How it Works – The Process of Resurfacing Your Concrete Swimming Pool: Step 3 – Bond Cote

How it Works – The Process of Resurfacing Your Concrete Swimming Pool: Step 3 – Bond Cote

This is our third blog in our series diving deeper into the main steps in resurfacing your swimming pool. We have had a short hiatus from our regular blog posts for the holidays but are very excited to continue this series covering the basic steps of pool resurfacing! As a short recap: there are five main steps to resurfacing a swimming pool (or spa), 1) draining the pool, 2) prepping the pool (which would include repairs and tile work, if any), 3) Bond Cote, 4) applying the interior finish, and 5) filling the pool. Our last blog delved into the second step of the process, prepping the pool which included a brief look at some of the different changes pool owners may elect to make to their pool, such as adding features, new tile, or making repairs. This week, we’ll dive into step three, Bond Cote.

Bond Cote

Once any needed repairs are made, changes constructed (or deconstructed), and new tile has been set, the Bond Cote is applied. Bond Cote is like insurance for your pool finish. The Bond Cote is applied to the interior of the pool on all the surfaces where the new finish will be applied. The Bond Cote helps the new pool finish to adhere properly to the underlaying layer of pool finish, creating tighter bond. Additionally, on a remodel as the interior wares unevenly, applying the Bond Coat will help to ensure a more uniform texture and surface.

Bond Cote is so critical to the pool refinishing process that pool finish manufacturer’s will not warranty their products if the pool owner does not utilize the Bond Cote before applying the new finish. Without Bond Cote, the pool finish has a greater likelihood of failing. The best example of a pool finish failure is when the finish delaminates. Delamination occurs when the new surface separates from the underlaying layer or layers. While delamination may occur for a variety of reasons such as age, improper chemistry, exposure to the elements, etc., it is much more likely in cases where the Bond Cote was not properly applied.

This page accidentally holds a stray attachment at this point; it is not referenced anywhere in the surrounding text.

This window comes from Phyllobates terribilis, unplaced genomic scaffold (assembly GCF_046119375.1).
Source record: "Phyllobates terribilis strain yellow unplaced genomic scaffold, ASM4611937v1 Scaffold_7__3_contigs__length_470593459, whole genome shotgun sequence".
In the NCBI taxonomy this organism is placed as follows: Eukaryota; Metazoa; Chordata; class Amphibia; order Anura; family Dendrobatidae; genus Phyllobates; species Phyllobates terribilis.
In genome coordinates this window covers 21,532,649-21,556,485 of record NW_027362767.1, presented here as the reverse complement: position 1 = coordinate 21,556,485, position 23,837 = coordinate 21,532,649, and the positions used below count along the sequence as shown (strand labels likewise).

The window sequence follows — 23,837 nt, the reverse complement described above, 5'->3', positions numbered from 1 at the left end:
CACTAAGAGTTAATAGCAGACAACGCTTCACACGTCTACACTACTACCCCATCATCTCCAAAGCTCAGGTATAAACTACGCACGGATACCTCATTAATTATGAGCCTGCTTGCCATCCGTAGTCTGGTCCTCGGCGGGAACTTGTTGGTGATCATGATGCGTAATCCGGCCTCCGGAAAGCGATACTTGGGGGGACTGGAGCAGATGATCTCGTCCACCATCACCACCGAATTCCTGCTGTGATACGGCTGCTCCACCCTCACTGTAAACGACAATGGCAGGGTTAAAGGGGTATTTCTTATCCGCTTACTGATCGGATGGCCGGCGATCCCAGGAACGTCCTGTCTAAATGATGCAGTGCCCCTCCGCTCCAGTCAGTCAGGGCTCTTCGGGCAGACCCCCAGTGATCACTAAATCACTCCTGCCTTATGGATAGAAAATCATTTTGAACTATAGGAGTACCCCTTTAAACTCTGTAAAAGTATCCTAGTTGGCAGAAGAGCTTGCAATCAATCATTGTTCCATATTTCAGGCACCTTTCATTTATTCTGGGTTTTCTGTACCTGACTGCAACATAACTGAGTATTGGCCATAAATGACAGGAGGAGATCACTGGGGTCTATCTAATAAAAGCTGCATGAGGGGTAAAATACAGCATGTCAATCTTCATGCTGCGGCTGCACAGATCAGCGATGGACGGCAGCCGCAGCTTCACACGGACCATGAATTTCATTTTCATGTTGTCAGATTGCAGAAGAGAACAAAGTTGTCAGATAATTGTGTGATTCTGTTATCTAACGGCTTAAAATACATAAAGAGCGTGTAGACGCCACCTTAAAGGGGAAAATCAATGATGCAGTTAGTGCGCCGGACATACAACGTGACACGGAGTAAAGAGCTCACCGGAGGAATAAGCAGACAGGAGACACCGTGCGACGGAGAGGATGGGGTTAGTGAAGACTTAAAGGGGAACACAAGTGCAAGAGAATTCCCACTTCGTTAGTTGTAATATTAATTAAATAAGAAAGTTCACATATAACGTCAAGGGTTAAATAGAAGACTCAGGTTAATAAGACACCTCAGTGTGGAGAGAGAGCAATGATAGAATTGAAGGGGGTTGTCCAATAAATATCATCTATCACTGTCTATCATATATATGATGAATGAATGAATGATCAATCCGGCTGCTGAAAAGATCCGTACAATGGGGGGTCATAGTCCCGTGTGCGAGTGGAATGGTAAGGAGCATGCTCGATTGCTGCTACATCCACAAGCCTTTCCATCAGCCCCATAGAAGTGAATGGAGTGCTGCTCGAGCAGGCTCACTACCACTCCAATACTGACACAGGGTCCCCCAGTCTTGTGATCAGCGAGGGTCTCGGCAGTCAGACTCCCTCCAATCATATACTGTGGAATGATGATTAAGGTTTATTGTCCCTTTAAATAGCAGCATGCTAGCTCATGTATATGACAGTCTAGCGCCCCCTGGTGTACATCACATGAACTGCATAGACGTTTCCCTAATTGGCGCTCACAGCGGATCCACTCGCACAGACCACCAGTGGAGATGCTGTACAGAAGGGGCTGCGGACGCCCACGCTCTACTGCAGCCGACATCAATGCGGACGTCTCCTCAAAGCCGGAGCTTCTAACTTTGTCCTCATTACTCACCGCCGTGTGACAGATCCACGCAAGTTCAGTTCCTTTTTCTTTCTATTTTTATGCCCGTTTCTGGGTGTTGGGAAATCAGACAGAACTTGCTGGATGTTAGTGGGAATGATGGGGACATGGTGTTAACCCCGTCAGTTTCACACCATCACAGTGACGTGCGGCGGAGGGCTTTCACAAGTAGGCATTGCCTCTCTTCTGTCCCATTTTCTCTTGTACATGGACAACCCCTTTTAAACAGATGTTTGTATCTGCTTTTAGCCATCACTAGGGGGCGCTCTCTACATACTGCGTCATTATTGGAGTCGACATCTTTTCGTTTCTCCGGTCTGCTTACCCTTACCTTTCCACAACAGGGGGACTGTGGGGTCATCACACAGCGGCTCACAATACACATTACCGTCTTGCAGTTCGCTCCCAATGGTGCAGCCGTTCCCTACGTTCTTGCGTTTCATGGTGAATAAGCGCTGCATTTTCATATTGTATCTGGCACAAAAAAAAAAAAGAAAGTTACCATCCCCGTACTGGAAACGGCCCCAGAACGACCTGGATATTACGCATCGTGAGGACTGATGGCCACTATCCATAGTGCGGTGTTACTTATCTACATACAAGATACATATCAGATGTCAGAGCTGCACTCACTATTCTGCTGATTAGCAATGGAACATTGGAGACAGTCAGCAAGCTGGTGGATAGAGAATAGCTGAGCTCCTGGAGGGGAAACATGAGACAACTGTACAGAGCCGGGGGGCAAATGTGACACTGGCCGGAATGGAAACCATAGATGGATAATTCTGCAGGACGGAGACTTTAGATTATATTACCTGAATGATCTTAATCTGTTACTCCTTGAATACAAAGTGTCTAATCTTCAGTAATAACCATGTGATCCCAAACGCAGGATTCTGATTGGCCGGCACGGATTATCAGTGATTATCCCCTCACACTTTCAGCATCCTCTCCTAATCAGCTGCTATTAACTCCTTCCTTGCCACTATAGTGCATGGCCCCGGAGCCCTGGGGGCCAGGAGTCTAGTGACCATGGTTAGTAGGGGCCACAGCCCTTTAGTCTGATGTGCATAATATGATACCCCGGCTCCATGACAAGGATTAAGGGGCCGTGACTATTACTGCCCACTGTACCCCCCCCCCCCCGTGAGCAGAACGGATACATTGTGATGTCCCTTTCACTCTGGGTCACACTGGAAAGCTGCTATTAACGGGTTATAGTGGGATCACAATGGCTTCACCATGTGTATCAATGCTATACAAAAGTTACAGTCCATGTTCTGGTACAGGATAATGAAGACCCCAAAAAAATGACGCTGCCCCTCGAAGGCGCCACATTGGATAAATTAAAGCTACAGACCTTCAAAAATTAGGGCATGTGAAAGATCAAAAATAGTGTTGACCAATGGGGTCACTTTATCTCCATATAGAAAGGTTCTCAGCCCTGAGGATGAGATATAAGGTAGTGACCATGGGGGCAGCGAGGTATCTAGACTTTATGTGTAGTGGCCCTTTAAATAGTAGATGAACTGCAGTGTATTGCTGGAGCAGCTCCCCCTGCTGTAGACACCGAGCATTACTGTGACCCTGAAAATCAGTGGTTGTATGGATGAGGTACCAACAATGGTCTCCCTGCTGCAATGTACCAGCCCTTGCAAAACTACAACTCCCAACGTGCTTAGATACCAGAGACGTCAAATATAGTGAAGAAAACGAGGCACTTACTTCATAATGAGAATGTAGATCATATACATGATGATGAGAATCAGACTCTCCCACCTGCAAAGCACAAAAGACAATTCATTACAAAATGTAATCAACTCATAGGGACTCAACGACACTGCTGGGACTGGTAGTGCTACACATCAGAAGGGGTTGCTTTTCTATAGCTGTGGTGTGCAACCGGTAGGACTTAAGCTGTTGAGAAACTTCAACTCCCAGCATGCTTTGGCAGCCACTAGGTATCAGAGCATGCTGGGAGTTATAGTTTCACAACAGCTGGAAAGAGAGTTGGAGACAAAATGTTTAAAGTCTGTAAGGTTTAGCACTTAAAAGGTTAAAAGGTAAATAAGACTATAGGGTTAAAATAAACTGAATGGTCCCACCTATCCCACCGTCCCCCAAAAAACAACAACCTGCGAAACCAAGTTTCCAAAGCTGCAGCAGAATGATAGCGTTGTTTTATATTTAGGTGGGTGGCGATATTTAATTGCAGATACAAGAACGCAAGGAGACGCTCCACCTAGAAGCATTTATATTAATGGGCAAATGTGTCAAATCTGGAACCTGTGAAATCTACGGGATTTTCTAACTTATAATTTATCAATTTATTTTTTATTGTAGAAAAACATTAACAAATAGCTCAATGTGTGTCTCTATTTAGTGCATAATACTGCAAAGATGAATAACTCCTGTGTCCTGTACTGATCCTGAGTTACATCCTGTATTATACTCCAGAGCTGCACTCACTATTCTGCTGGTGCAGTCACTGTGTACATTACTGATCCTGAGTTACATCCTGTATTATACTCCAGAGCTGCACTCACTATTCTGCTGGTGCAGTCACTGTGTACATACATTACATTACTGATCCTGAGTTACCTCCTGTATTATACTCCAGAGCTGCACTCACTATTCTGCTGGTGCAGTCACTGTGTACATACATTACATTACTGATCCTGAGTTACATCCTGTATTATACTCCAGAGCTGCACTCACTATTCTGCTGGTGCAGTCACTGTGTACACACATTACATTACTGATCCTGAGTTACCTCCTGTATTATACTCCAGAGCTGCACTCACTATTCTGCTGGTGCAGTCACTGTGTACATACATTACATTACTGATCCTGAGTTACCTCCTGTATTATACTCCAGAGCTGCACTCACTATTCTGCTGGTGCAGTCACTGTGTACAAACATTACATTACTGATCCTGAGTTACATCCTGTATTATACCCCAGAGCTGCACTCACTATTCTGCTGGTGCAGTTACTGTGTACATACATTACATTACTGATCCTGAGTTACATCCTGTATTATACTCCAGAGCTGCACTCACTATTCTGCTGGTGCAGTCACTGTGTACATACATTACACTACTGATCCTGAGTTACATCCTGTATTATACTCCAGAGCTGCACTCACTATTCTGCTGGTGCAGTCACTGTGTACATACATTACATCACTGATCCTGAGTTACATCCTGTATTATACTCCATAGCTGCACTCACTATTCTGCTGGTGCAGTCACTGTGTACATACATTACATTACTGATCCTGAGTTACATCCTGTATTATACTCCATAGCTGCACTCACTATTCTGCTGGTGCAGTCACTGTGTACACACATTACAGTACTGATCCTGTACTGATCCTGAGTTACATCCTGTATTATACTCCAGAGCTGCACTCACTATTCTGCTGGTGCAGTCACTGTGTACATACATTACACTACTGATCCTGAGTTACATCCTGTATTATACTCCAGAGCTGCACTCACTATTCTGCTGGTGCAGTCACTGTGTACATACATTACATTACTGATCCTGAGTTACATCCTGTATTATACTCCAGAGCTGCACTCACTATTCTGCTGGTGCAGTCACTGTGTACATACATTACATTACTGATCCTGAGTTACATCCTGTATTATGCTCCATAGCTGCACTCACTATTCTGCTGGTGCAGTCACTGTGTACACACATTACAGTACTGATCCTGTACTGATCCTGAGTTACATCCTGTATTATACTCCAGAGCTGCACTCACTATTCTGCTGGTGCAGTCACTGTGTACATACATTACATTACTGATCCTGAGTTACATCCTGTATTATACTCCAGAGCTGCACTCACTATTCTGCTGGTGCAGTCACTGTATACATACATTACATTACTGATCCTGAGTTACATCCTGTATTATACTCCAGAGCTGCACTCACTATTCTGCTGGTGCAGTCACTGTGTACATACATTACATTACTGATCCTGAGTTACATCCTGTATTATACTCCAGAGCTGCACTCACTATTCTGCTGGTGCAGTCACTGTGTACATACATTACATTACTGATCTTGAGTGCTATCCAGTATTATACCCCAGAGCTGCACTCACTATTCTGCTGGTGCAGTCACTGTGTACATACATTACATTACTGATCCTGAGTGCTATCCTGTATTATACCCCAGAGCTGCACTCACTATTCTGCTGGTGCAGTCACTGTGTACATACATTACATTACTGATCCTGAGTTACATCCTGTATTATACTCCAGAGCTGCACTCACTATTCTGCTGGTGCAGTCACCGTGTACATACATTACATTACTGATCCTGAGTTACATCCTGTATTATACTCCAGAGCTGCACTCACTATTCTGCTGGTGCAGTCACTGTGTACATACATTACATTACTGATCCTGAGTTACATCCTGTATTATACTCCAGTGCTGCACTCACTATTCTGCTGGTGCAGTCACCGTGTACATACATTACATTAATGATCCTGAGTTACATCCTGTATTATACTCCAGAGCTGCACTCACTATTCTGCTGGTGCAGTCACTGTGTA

Next week we’ll cover the fourth step of the pool refinishing process. In the meantime, please feel free to check out our social media. Please “like” Advanced Pool & Spa on Facebook, follow us on Instagram to see some of our current work, and feel free to browse our blog for other pool related topics and to look through our gallery for more photos of our work. Advanced Pool & Spa has the experience to assist you with all your residential and commercial swimming pool and spa remodeling needs!

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